Once the NSA vacuums up this data, its ostensible rules to limit analysts’ access to the data troves have substantial exceptions. For years, the FBI did not even have to log when it rifled through the NSA’s databases. More broadly, the NSA does not need a warrant to search for Americans’ communications in the 702 troves, as revealed by whistleblower Edward Snowden in a provision that Ron Wyden, a senator on the intelligence committee, dubbed the “backdoor search loophole.”
None of this vast surveillance requires a warrant. The attorney general and the director of national intelligence instead merely certify to the secret surveillance panel known as the FISA Court that their collection methods work the way they’ve told the court they work. As it turns out, on several occasions, including in 2011 and most recently earlier this year, the court belatedly learned that the NSA surpassed judicially-imposed limits.
Yet privacy advocates, including Wyden, concede that unlike the now-curbed bulk collection of Americans’ phone records, surveillance under Section 702 has genuine utility in preventing terror attacks overseas. In 2014, the Privacy and Civil Liberties Oversight Board, a government watchdog, found that notwithstanding its problematic elements, 702 makes “a substantial contribution to the government’s efforts to learn about the membership, goals, and activities of international terrorist organizations, and to prevent acts of terrorism from coming to fruition.”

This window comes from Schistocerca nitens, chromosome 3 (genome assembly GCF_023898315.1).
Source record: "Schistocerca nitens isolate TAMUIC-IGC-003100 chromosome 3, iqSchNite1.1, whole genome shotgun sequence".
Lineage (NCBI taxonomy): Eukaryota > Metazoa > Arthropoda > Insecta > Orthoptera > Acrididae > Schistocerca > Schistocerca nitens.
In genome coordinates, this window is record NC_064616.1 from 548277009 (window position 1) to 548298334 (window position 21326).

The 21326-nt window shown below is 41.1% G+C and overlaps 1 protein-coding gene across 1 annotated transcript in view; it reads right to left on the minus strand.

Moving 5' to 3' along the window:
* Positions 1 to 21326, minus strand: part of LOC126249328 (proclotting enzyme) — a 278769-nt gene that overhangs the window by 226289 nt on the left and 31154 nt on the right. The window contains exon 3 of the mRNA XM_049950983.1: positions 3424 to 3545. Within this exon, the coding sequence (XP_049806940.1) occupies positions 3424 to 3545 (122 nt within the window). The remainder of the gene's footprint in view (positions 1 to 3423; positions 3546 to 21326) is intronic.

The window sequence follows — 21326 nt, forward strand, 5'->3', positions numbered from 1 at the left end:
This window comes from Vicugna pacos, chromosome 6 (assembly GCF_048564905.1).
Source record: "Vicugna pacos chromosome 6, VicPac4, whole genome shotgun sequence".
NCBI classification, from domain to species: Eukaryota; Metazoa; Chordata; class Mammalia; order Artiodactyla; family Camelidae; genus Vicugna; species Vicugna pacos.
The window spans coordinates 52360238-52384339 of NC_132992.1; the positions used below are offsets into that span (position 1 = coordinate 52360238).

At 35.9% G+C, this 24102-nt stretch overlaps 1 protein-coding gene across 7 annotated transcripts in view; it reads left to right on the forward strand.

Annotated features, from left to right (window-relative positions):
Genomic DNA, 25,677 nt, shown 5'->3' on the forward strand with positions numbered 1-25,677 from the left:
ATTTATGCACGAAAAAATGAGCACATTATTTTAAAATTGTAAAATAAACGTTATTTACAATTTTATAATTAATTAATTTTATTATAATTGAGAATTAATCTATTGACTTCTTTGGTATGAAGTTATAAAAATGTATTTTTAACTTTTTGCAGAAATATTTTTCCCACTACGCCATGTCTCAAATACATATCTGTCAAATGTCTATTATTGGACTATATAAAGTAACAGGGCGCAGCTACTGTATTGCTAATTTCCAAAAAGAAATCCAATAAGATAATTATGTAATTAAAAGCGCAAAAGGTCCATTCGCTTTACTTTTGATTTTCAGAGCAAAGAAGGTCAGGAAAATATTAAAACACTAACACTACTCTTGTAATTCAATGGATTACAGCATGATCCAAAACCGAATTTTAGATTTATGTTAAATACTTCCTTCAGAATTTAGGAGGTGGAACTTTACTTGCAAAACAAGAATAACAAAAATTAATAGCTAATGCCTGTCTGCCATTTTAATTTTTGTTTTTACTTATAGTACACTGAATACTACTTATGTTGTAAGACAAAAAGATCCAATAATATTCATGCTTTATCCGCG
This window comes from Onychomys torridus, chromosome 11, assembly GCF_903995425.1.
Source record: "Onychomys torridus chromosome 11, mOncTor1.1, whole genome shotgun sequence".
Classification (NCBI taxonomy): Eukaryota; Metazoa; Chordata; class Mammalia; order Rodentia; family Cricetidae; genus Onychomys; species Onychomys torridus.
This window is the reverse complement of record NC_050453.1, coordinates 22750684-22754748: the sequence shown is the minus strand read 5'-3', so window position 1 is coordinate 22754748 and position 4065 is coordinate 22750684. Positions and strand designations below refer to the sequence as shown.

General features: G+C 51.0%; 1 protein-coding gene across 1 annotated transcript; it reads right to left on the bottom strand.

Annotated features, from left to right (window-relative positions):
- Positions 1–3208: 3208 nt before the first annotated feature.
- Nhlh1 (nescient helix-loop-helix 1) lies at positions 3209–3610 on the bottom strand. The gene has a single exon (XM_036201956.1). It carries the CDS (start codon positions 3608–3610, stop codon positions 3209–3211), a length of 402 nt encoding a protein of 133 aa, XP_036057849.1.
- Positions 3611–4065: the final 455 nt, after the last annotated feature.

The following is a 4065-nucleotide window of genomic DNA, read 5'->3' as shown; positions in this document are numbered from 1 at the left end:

Expect that to be the central point made by a bevy of intelligence and law-enforcement officials on Wednesday in the Senate intelligence committee, including Director of National Intelligence Dan Coats; NSA Director Mike Rogers; acting FBI chief Andrew McCabe; and embattled Deputy Attorney General Rod Rosenstein.
Should Congress do nothing, then on Dec. 31, Section 702 will disappear. Its legislative architects in 2008 required a renewal of the surveillance authorities every five years. In 2012, its re-up was a foregone conclusion. No longer.
In March, Trump, who has blamed the intelligence agencies for a “witch hunt” about his associates’ dealings with Russia, tweeted a debunked series of accusations that his predecessor illegally surveilled him. Within days, a key congressional ally, House intelligence committee chairman, quickly thinking out loud that it would be “very problematic” to reauthorize 702 while intelligence agencies were leaking against Trump.
“We have to verify, in fact, that all of the tools that are in place, that we oversee, are being used ethically, responsibly and by the law,” Devin Nunes said.